Continuing education: overarching cooperation is necessary
Continuing education: overarching cooperation is necessary
Medical science and technology are growing. This holds not only true for the demand of medical services that an ever-aging and evermore wealthy population has from healthcare systems. Theoretical and practical knowledge are growing, too. Thus, healthcare staff has to keep up to date regarding the use of new devices and therapies.
The quality of continuing education is always of utmost importance – regardless of whether this pertains to an expert conference or internal courses in hospitals. In the worst-case scenario, poorly conveyed knowledge or insufficient mentoring harm the patient. This applies to diagnostic sonography for instance as Prof. Christian Arning, Medical Director of the Neurology Department at the Asklepios Clinic Wandsbek and Delegate for Continuing Education at the German Society of Ultrasound in Medicine (DEGUM) explains: "Physicians need experience and a great education in ultrasonography. Without them, diagnostic findings can easily turn out uncertain or wrong. If a misdiagnosis is made it can result in the wrong indications for surgery. The patient could then potentially have surgery for no reason whatsoever."
To maintain and thus increase the quality of ultrasonography and patient safety, DEGUM supports a multi-level certification system for instructing ultrasonography users and hospital departments. This also includes employees of medical device manufacturers from the German Electrical and Electronic Manufacturers Association (ZVEI). They participate in DEGUM classes to learn more about user demands in the ultrasonography field.
The collaboration between industry and physicians once more reveals that the development of a device already lays the foundation for its use in practice. "The industry suggested on their own accord that their application specialists should have great training," explains Arning. The cooperation between DEGUM and industry is a cycle where developers learn from users, who in turn benefit in education and applications from the work of manufacturers.
The MEDICA Education Conference as a joint platform
The MEDICA Education Conference (MEC), which took place alongside the MEDICA for the first time in 2013, also supports the teamwork between users and manufacturers. Research physicians are not just introducing the latest findings in classes, seminars and discussion forums in this venue, company representatives also deliver insights into device application and new processes. As the world-leading meeting place for medicine and medical technology, MEDICA provides the ideal platform for continuing education events that address physicians, scientists and manufacturers in a cross-functional manner.
The theme of the 2014 conference is "Medicine Meets Technology - Technology Meets Medicine". Each of the four conference days highlights a different aspect. The program addresses the subjects of infection and inflammation, telemedicine and robotics, gastrointestinal oncology and interventional medicine. "The MEDICA Education Conference program is designed to bring all major medical disciplines together, so they benefit from each when they apply modern technologies," explains Prof. Hendrik Lehnert, Director of the Medical Clinic I at the University Hospital Schleswig-Holstein (Lübeck). The German Society of Internal Medicine (DGIM), which jointly designed the MEC with the Messe Düsseldorf GmbH, has appointed him as the president of this congress.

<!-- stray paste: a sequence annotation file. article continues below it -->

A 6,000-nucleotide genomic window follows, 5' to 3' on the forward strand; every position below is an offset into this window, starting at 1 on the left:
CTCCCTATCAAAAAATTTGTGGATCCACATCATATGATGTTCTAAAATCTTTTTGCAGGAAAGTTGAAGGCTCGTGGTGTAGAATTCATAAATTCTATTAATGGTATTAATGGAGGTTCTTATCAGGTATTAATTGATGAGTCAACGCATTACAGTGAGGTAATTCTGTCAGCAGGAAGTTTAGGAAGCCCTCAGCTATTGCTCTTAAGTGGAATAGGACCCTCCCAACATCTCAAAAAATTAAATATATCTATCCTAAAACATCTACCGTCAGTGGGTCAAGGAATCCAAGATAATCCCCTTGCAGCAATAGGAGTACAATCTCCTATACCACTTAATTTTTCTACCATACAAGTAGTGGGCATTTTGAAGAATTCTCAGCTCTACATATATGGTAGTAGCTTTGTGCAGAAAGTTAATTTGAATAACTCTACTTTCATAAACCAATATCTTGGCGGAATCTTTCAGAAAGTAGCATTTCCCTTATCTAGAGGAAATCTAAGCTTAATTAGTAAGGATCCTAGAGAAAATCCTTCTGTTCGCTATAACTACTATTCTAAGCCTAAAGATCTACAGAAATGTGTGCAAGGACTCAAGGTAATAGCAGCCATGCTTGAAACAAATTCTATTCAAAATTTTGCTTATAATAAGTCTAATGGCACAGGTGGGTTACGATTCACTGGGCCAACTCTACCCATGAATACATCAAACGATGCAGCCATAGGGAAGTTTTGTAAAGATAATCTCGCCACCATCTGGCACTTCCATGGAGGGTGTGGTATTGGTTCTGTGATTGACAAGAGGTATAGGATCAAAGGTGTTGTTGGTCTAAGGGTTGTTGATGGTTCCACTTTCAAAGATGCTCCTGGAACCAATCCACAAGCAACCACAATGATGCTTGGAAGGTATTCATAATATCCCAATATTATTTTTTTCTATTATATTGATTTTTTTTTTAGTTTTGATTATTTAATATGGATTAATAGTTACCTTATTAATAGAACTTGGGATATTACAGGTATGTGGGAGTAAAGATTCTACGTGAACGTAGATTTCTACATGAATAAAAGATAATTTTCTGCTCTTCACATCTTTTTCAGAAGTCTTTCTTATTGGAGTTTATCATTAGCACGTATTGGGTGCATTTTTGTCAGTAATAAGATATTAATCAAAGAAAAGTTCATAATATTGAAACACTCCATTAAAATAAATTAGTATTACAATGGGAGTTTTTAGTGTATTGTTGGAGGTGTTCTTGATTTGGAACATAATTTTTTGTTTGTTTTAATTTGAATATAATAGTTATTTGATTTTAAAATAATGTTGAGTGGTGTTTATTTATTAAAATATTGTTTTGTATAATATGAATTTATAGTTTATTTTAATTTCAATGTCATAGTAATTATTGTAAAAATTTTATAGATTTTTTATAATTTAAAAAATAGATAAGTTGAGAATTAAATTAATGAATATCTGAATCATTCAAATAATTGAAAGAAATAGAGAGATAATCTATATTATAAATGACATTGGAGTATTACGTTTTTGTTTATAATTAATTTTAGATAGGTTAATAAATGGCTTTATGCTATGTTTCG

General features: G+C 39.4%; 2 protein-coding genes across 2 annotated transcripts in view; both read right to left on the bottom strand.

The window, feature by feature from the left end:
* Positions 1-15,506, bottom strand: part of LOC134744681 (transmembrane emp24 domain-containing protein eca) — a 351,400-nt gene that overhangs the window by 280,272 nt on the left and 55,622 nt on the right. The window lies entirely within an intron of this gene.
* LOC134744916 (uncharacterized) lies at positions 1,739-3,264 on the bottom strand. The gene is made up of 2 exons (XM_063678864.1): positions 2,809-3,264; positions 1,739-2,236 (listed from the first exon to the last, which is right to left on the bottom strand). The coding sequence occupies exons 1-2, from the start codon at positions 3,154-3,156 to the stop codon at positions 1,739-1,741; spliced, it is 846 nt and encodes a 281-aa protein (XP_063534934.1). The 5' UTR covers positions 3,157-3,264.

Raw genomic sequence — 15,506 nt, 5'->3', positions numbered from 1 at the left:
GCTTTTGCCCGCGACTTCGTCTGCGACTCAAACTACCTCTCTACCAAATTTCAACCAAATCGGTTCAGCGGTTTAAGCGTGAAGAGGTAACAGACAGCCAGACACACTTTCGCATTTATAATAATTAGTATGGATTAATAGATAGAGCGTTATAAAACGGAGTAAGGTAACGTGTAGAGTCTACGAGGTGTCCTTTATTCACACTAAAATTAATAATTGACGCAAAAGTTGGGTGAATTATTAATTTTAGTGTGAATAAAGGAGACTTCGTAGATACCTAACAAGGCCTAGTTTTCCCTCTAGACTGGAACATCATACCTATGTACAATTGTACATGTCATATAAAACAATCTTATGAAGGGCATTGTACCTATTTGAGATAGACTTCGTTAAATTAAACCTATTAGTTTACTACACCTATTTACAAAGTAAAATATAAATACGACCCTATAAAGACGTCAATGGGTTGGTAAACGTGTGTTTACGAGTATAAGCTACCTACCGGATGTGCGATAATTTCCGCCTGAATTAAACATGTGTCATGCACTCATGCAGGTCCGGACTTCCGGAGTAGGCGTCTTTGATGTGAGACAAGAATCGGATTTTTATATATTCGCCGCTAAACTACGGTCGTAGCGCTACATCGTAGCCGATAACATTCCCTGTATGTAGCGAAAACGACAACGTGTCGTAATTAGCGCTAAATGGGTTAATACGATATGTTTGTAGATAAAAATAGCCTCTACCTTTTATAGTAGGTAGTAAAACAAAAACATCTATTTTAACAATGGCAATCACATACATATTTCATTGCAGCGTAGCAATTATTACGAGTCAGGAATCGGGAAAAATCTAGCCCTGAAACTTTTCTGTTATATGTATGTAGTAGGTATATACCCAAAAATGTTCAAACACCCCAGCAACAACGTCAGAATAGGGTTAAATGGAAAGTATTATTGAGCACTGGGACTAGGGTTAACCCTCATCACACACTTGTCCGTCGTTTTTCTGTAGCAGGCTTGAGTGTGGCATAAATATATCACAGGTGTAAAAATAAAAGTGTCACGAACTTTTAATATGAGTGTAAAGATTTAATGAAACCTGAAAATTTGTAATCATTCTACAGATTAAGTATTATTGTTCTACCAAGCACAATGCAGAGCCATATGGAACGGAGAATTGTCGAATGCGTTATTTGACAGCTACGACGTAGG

"Health professionals need to know which technical innovations are available for which medical application to be able to utilize them. The industry sector in turn needs ideas from science, hospitals and practical experience to be able to develop future innovations," Lehnert adds. The participation at the MEC is recognized by the Medical Association of North-Rhine Westphalia as a continuing education course.
Professional congress organizers - competence and distinction
However, large trade fairs like the MEDICA are not necessarily always behind a successful and popular seminar. Small and medium-sized companies such as beta seminare bonn berlin GmbH (bsbb) also offer interesting programs. Among other things, bsbb gears its program scheduling based on the requests of the target audience as Managing Director Eva Ningel explains: "Physicians provide valuable suggestions on exciting medical topics or make inquiries on whether a specific topic would be interesting or whether a continuing education course has perhaps already been scheduled on the subject."
Quality and autonomy are also a top priority for bsbb. This shows in the close collaboration with experts from respective special fields and in the guidelines for lectures by industry representatives, which prohibit promotional contents. bsbb was also able to position itself successfully with specialized courses: "We have supported events on hernia surgery for many years now. The program does not just include live surgeries and lectures by international hernia specialists, but also practical exercises and observations in anatomical institutes and hospital facilities."
Regardless of whether a medical association like the DEGUM, a global company such as Messe Düsseldorf or small companies like bsbb organize continuing education courses - the exchange and procurement of research results take center stage. Nothing speaks against the support by medical technology companies, as long as the autonomy and impartiality by presenters is maintained. Actually, much speaks in favor of this, because companies provide practice devices and are able to impart knowledge from their own research departments. Nevertheless, continuing education still needs to be first measured by the demands and guidelines of medical and professional associations and not by sales. Delivering quality and progress in patient treatment remains its primary purpose.